Dream into the New Year…

2020. The year that many of us spent more days alone than we are used to doing. The year that many of us spent holidays and important days in our lives alone. The year that we didn’t travel to foreign places but figured out how to vacation at our home, or in nature alone. 2020 seems to be a year that being alone became natural for some of us, became startling hard for some of us, became mentally unhealthy for some of us, and became the norm. The year where connecting was more through technology than in person. The year that hugs were no longer a commodity but something that we relished when we could. A hug lasts a little longer than they used to, there are so few.

2020. The year that many of us went inward and worked harder on ourselves. The year that some discovered new passions and new patterns of thinking. The year that some of us realized what we need and what we really do not need. The year where divisiveness caused riffs in families, in friendships, in towns and cities across the world. The year that found people renting RVs and traveling cross country to see family. The year that brought new opportunities in the midst of terrible situations and sadness. The year that brought many of us to our knees, to pray, to thank God, to believe in God.

As we reflect on the year, we may find there was more opportunity to grow than we thought. Perhaps new ways of thinking having taken over as the old ways don’t work any longer. Maybe we released some things that were hard to let go of before. Maybe, as we adjusted things we found new passions, new ideas, new ways of going forward. Maybe we figured out that the old way was okay and we didn’t have to change everything.

If there has ever been a year that reflection and self-inquiry were important tools to enhance our experience, and create more in the next year, this may be it! Those of you who have followed me for a while know that I use a tool to reflect on the year that I learned from my coach and spiritual advisor, Gina. This has had a profound impact on me year in and year out and I share it with many of my clients. It is a way to assess the year from your heart, and gut, less from your mind. You mind tells stories, the heart and gut get to the truth. To recall, you sit quietly somewhere with a timer, and pen and paper (or your journal, your laptop, whatever is easiest for you). At the top of the first page, write Successes. Set your timer for 2 minutes and just write a list of your successes. They can be anything, this is your list not to be shared, unless you want to share. A success can be that you lost weight, you didn’t gain weight, you tried something new, you got a new job, you learned how to deal with that difficult person differently, you broke off a toxic relationship, you realized a toxic relationship. It is whatever feels like a success to you. At the end of 2 minutes, you move on. The next piece of paper should say Failures, and do the same. The next says lessons and the last says surprises (my personal favorite). This tool really helps you to assess the year from your perspective, with little thought and more love.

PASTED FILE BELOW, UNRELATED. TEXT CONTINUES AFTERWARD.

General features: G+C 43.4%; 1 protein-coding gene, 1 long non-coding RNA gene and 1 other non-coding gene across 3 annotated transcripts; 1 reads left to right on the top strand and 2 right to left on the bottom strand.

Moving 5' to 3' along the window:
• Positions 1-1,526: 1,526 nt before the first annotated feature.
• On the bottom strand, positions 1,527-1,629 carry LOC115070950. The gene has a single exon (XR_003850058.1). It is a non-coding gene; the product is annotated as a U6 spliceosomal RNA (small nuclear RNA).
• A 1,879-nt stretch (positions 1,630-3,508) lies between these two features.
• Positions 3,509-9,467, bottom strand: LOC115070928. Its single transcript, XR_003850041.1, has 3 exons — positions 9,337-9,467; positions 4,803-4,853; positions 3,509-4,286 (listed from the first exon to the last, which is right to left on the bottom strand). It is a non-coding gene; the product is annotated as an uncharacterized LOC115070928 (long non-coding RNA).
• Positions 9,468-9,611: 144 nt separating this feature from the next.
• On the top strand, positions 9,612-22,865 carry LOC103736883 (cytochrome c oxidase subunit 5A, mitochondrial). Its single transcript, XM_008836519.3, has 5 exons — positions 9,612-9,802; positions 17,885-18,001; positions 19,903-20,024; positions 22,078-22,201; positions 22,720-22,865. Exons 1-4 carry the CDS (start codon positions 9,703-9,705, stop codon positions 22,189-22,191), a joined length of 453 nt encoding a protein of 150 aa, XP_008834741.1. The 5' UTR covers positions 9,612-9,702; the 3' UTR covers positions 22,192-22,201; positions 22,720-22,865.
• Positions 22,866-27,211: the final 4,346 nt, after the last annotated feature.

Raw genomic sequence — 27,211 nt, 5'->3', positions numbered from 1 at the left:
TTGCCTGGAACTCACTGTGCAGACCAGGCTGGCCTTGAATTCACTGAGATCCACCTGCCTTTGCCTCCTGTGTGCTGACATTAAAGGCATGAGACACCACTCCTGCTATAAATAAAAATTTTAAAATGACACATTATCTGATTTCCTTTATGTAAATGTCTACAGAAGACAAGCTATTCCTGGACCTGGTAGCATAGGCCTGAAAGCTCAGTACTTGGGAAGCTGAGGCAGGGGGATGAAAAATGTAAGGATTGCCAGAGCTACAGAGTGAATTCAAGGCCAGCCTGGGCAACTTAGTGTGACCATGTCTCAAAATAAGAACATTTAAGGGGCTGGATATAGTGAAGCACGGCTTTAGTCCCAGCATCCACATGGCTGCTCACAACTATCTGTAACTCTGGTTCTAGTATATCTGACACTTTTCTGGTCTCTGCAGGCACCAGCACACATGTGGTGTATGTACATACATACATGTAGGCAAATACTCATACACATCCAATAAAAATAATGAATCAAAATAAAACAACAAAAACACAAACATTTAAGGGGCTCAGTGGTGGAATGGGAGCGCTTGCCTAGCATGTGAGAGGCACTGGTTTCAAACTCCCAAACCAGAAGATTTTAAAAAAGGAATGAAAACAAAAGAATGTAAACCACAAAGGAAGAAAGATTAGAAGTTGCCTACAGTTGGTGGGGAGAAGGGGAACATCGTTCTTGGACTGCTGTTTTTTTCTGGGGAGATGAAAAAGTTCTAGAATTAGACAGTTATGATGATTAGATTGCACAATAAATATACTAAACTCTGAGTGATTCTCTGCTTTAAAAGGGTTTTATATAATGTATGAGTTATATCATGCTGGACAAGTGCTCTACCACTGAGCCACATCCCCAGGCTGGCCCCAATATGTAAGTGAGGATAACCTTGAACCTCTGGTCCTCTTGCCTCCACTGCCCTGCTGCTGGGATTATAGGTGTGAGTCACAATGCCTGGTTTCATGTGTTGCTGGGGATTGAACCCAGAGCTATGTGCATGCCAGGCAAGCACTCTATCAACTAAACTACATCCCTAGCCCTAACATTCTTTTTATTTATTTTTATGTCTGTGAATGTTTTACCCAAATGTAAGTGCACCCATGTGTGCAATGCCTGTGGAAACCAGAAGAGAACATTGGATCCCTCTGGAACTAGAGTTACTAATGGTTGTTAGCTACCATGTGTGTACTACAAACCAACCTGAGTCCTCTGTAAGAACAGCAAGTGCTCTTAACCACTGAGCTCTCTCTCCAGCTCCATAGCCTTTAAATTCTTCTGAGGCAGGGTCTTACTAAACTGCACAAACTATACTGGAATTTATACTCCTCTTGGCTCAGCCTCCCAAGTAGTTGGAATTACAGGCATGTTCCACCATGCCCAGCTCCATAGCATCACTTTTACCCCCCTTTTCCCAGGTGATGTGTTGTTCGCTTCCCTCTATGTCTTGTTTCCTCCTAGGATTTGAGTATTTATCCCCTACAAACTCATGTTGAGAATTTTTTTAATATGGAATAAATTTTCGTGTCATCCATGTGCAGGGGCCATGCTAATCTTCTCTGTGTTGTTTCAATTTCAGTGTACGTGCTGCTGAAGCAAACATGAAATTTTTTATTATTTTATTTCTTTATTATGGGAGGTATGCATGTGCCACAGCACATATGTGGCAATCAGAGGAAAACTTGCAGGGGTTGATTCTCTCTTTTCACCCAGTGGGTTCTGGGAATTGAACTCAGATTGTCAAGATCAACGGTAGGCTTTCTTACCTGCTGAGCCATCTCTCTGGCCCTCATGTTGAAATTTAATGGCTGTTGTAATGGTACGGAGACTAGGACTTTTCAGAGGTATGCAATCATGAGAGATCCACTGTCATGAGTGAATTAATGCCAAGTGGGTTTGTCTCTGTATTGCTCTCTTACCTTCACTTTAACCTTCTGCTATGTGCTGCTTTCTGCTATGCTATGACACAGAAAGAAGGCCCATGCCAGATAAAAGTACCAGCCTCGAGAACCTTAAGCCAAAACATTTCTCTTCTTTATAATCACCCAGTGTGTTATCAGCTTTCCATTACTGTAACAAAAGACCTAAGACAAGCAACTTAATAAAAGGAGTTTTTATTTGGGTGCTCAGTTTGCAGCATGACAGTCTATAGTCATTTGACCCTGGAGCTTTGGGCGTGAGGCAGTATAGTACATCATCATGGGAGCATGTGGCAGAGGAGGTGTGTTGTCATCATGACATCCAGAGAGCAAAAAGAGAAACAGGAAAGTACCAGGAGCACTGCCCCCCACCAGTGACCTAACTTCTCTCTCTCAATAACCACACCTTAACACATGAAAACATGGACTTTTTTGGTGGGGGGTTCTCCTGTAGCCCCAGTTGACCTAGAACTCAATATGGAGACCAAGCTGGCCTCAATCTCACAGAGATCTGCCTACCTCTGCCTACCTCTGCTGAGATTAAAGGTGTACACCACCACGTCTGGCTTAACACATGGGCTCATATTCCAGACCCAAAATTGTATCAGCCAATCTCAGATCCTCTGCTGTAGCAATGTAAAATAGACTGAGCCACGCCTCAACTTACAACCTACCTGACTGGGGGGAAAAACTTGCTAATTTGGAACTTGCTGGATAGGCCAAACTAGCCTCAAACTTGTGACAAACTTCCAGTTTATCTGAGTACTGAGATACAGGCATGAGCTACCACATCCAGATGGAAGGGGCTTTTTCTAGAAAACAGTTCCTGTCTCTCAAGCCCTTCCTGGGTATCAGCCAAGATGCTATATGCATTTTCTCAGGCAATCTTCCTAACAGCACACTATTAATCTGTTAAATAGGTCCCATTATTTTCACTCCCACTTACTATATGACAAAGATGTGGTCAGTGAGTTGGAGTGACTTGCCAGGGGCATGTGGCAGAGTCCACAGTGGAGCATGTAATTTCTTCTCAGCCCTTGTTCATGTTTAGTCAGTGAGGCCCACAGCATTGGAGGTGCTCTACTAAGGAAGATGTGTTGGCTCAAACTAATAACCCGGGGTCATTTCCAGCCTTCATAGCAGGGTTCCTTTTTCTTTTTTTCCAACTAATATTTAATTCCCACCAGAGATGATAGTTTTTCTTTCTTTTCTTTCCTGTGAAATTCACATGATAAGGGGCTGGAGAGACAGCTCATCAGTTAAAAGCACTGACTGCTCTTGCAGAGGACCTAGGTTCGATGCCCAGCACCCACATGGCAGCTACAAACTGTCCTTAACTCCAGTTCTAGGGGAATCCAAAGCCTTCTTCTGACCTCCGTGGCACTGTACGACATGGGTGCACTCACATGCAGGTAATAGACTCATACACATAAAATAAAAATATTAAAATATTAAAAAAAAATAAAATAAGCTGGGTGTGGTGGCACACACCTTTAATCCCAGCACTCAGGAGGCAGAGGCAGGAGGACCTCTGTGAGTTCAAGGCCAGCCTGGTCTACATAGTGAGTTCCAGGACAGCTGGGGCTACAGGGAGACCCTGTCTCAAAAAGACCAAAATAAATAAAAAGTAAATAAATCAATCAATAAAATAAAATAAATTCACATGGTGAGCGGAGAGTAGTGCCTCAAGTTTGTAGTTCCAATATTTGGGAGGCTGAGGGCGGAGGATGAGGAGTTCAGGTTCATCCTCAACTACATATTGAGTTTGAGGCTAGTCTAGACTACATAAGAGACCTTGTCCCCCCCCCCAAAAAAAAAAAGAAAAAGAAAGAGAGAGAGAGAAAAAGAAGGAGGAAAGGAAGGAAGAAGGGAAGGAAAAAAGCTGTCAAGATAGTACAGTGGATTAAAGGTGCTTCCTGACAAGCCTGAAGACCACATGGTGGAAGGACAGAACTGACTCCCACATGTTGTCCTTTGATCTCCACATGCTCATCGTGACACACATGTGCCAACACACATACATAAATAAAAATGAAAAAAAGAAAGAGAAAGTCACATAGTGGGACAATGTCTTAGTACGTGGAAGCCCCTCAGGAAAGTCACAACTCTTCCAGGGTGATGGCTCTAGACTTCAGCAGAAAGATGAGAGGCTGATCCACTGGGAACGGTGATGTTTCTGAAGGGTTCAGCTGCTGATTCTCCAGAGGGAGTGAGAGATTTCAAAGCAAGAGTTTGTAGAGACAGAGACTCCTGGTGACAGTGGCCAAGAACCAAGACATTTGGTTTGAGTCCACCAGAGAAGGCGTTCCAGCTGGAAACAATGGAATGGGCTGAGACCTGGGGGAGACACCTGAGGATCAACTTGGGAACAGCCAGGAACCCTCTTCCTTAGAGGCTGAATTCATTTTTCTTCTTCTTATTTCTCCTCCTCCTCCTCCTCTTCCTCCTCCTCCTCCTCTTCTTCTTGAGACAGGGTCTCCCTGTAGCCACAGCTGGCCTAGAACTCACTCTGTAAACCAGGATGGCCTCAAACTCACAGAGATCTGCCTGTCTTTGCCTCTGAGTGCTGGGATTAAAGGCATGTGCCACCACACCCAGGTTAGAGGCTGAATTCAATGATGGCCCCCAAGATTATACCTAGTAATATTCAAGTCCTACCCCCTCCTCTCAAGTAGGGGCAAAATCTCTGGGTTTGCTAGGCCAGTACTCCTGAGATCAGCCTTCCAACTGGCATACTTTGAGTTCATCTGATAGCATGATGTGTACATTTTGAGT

I use this as my basis to begin to ask myself a number of questions to get at what worked for me, what didn’t, what got in my way and what do I want to dream about for the next year. This exercise grounds me in the current year and helps to propel me into visioning the new year. I have now added a number of questions to ask myself as I prepare for the next year. I ask myself about challenges I overcame, obstacles that got in my way, character growth, positive shifts, etc. Then I begin to dream about the new year. What are some of my desires? What could get in the way of those desires, that I control? What are some solutions for those obstacles?